FOM: One thing and another (Barbie hath said)

Dean Buckner Dean.Buckner at
Sun Mar 10 14:13:20 EST 2002

I asked for arguments, and got arguments.  Apologies to William Tait if I
missed any of his points.

Some thoughts ...

(a) Tennant points to young children needing to count twice (first the
steps, then the stiles).  Is that because they simply can't count more than
one lot of things at a time?  If I put 5 peaches in a pail, then I put the
five stones in too.  But if I count 5 peaches, do I also count the five
stones?  There's an intentionality built into "count".  Young children may
notice the stiles, but maybe they can't count them.  Is noticing the same as

(b)  More damaging is the "nursery rhyme" objection.  There is a point
before which they just recite the numbers as they go up the stairs, and it
seems like an accident, depending on the speed they recite, that they
"count" at all.  But at some point they get the intentionality right, they
match stairs to numerals.  Question, at this point do they also grasp that
there is something common to all similarly-numbered sets?

(c) Aristotle wrote, we presume, in ancient Greek, but I can still say (in
English) what he said.  Similarly I can grasp that there are two things,
(e.g. if I'm an ancient Greek)  without understanding the meaning of the
English word "two".  Whether I can grasp this without understandig any
language is I concede a different question.

Another related point.  For young children often grammar gets in the way of
maths.  Lizzie (7) can understand 10-7 = 3.  but she still has a problem
with "the number that remains when three is subtracted from ten".

(d) Tait & a number of people (offlist) were rightly suspicious on the move
from being able grasp that there are two things, to a general conception of
number.  I concede this.  I just think the children who grasp this, grasp
something .  Maybe nothing important.

But, then, what is it to grasp that there are two hundred and eighteen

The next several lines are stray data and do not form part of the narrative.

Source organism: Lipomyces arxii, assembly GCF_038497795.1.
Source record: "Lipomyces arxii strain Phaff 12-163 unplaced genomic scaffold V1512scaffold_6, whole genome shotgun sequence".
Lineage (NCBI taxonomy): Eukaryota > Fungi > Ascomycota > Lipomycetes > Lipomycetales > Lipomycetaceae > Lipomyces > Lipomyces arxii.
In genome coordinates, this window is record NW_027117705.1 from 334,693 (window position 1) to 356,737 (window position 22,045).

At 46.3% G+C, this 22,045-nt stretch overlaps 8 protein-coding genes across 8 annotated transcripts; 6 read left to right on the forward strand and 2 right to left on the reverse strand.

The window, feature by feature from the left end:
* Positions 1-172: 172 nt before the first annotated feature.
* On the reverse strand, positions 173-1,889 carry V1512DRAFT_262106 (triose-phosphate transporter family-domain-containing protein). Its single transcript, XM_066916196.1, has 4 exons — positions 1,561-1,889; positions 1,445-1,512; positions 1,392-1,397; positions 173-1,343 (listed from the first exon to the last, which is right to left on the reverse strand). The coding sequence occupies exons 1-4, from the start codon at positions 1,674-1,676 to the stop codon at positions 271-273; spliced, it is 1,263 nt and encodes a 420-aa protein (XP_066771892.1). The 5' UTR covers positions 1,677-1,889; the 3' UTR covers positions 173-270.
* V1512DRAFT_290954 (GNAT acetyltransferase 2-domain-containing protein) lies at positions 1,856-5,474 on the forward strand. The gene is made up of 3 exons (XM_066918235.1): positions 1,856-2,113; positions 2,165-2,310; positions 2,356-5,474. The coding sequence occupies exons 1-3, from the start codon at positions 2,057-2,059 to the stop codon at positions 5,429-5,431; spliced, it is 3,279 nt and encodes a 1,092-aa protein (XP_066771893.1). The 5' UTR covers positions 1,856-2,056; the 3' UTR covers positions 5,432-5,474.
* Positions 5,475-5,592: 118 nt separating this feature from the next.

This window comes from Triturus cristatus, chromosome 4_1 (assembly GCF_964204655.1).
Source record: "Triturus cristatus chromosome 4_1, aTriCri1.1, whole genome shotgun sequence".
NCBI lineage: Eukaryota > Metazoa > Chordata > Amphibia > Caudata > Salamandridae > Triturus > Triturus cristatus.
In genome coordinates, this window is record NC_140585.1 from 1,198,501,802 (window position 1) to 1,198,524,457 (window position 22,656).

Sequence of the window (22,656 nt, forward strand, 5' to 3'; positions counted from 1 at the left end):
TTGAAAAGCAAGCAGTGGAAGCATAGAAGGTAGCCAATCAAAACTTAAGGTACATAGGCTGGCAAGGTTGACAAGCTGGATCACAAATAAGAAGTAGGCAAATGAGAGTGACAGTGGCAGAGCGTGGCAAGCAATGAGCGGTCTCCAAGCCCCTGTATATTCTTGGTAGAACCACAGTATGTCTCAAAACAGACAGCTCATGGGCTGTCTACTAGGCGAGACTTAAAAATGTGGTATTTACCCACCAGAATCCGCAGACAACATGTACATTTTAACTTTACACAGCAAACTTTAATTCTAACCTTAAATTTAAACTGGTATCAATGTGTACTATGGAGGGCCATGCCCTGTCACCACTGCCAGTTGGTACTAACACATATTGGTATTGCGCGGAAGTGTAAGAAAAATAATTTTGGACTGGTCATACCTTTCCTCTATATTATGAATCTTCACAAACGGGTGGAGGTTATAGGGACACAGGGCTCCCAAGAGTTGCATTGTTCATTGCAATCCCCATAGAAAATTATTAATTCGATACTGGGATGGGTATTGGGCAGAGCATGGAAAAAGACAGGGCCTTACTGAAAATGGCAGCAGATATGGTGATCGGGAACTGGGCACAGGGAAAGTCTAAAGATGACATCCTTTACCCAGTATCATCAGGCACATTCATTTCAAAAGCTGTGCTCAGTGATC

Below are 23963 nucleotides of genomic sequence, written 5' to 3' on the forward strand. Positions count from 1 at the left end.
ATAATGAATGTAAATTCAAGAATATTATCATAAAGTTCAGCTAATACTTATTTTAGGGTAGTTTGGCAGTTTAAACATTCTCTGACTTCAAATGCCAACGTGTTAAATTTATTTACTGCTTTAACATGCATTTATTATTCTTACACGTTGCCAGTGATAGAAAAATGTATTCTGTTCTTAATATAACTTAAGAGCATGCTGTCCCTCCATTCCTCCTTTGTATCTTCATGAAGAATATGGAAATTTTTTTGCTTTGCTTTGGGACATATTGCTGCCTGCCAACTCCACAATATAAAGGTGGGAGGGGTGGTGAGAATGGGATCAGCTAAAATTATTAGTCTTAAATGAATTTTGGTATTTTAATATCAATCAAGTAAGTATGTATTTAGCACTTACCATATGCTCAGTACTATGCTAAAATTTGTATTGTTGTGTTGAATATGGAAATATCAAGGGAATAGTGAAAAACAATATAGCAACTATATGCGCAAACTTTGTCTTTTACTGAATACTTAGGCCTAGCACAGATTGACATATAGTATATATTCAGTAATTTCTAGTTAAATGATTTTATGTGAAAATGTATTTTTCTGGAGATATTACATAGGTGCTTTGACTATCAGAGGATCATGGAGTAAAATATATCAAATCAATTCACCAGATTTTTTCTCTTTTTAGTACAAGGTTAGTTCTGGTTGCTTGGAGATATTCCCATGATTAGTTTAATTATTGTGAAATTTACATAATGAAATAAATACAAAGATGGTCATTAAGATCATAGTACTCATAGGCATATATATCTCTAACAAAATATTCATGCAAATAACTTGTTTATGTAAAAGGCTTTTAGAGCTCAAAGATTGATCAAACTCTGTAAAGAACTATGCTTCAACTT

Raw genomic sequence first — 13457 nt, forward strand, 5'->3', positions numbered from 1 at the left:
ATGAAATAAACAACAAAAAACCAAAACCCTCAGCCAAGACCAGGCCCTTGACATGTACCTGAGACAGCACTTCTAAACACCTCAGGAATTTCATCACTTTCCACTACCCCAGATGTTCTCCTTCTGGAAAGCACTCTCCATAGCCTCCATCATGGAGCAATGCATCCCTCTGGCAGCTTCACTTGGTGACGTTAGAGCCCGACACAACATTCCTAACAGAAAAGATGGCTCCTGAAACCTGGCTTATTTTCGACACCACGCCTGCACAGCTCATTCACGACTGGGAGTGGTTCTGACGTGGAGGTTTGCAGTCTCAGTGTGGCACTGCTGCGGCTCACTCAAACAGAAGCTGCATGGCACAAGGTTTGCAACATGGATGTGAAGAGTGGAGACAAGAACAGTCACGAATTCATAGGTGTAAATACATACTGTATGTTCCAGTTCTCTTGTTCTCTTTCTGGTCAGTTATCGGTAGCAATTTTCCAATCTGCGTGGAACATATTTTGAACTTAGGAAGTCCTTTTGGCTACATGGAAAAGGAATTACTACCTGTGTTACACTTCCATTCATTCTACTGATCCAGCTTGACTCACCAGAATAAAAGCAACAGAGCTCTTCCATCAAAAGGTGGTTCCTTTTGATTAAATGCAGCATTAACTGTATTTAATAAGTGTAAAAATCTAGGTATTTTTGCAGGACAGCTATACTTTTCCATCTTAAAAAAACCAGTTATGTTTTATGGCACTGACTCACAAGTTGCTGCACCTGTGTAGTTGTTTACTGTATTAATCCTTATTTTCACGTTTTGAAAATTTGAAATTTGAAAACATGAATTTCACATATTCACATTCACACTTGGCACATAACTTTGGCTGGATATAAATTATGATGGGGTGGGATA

things?  A study of Chinese children found they were much quicker at
grasping the numbers 11 ("ten-one"), 12 ("ten-two")and so on.

(e)  If we do accept (as all respondents actually did) that if there is one
thing and another thing, then there are two things, couldn't we devise a
theory of number without any of the psychologising that Tait so despises?
Or the Platonising that I despise?

Let's define:

    there is one thing and another thing =df there are 2 things
    there is one thing and another thing and another thing =df there are 3

Then if we are allowed to substitute identically-meaning expressions, you
can show that if there are two things and another thing, then there are 3
things.  This without having to assume anything exists!

It's much harder to prove that if there are two things and another thing,
then there is a thing and two other things, but will leave as an exercise.

(f) On Piaget (Hazen raised this) I think beware.  A number of recent
experiments have raised questions about the idea of "stages" & other

I am assembling list of recent (psychology) literature for anyone
interested.  I am as sceptical as Tait about this sort of stuff, but
nonetheless watch with interest.

Dean Buckner
4 Spencer Walk
London, SW15 1PL

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